]. For the purposes of the present study psychiatric morbidity can be assessed either in a dimensional way, using the total score on the CIS-R (by adding-up all 14 symptom dimensions), or in a categorical form using diagnostic categories. We have selected to use the total score in our analyses because in that way we are able to adjust for the full spectrum of psychiatric morbidity including sub-threshold forms of illness.
Assessment of Suicidal Ideation
Suicidal ideation is commonly assessed by a set of questions of increasing severity that aim to investigate the full spectrum of suicidal thoughts and/or behaviour. The CIS-R starts by asking the following question about "tiredness of life": "in the past week have you felt that life isn't worth living?". Participants who reply positively are then asked the subsequent questions about death wishes ("have you wished that you were dead?") and actual suicide thoughts ("have you thought of taking your life even if you would not really do it?"). In the context of the present study we selected to ask all participants the first question only, without investigating further the more severe spectrum of suicidal ideation. We did this for the following reasons: a) our sample was not clinical and consisted of generally healthy adolescents attending secondary schools. We anticipated that the more severe spectrum of suicidal ideation would be relatively rare in this population and the statistical analysis would have been underpowered; b) there seems to be a continuum between less severe forms of suicidal ideation such as "tiredness of life" (as assessed by the "life isn't worth living" question) and the more severe forms of death wishes or actual suicidal ideas and there is not any clear cut-off to distinguish between these three groups [28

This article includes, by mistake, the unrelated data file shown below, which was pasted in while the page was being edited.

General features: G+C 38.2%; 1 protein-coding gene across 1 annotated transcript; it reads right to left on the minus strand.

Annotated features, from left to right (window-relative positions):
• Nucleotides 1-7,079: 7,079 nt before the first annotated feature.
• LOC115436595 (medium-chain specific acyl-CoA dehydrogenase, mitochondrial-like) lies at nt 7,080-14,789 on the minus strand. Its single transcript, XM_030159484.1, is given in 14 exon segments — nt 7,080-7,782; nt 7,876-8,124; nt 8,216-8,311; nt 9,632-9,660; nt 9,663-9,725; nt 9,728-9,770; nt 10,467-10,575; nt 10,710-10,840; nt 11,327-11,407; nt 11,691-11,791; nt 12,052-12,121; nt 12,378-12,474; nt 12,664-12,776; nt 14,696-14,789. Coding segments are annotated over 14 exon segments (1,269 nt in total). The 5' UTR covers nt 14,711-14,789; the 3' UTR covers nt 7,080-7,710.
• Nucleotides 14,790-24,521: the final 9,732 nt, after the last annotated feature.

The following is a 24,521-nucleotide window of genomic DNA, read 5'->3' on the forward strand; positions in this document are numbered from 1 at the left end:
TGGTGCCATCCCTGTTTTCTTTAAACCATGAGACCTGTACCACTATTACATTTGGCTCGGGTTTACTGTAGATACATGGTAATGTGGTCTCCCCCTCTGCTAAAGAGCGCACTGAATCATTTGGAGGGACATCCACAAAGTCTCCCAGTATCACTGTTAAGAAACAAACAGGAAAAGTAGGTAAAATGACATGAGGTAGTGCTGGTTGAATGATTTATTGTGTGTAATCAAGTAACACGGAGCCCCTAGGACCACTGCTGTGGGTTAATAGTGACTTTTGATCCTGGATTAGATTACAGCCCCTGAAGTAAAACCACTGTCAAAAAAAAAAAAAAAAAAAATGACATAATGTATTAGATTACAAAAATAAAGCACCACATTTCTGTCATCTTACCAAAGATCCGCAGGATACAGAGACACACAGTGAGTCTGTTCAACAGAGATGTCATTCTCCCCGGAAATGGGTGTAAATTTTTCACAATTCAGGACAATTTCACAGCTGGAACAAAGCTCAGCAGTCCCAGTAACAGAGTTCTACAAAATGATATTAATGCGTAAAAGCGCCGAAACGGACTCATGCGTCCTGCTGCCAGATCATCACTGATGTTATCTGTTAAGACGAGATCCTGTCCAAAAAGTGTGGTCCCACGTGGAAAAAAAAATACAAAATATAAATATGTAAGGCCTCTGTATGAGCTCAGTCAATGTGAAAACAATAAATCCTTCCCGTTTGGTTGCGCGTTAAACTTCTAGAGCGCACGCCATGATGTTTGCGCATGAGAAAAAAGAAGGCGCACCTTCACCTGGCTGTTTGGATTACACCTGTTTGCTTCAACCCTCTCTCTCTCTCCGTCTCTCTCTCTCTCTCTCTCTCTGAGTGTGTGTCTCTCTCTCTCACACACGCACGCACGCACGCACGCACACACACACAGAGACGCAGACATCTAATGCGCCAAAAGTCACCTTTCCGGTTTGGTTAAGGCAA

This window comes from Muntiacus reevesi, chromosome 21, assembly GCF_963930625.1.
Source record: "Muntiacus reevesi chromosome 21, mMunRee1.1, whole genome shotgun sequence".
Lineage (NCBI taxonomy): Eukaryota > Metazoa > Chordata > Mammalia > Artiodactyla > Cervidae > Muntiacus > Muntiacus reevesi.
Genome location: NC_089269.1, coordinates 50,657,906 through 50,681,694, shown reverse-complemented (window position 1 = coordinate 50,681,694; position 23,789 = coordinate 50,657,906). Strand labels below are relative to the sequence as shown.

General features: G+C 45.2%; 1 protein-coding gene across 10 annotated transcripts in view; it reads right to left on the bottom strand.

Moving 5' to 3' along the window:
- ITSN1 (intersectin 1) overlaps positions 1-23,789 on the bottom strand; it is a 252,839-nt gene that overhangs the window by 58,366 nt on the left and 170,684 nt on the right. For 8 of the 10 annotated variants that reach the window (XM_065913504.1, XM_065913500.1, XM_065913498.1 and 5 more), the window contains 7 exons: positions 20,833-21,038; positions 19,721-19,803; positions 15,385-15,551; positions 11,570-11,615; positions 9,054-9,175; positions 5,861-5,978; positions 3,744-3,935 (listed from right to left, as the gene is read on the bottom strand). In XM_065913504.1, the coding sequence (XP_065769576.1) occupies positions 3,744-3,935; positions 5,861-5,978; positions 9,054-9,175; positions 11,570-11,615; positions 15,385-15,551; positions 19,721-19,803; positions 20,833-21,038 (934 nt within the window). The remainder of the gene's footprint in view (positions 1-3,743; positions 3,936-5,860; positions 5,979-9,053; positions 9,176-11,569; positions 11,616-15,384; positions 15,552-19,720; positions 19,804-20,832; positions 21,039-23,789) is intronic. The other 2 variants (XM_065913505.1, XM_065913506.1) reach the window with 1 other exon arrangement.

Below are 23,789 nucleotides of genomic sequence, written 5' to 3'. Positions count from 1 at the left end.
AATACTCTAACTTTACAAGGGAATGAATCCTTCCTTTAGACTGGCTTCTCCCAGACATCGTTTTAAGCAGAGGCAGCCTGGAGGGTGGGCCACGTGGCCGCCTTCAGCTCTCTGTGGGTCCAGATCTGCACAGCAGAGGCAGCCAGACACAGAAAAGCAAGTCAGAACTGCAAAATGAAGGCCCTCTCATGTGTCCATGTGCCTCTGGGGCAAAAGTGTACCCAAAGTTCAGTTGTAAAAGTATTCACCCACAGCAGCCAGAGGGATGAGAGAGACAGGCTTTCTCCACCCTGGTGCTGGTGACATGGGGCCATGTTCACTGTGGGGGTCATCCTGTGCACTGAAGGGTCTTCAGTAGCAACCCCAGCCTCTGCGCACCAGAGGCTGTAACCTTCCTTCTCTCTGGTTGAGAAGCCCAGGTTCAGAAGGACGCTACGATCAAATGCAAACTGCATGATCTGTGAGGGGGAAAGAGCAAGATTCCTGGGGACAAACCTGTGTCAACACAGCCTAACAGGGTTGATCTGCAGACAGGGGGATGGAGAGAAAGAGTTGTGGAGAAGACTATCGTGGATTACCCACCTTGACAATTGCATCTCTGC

]. Previous studies have shown that the pattern of associations with sociodemographic factors and psychiatric morbidity is the same between these groups and any observed differences are of a quantitative rather than a qualitative nature [28
]; c) inclusion of the more severe forms of suicidal ideation in our survey would make necessary the implementation of an intervention for those pupils that would admit actual ideas of harming themselves. Such an intervention was not feasible for half of the schools that we planned to include in the study, therefore we preferred to exclude these questions in order to include a larger sample of schools and pupils. For all of the above reasons we opted for excluding these questions.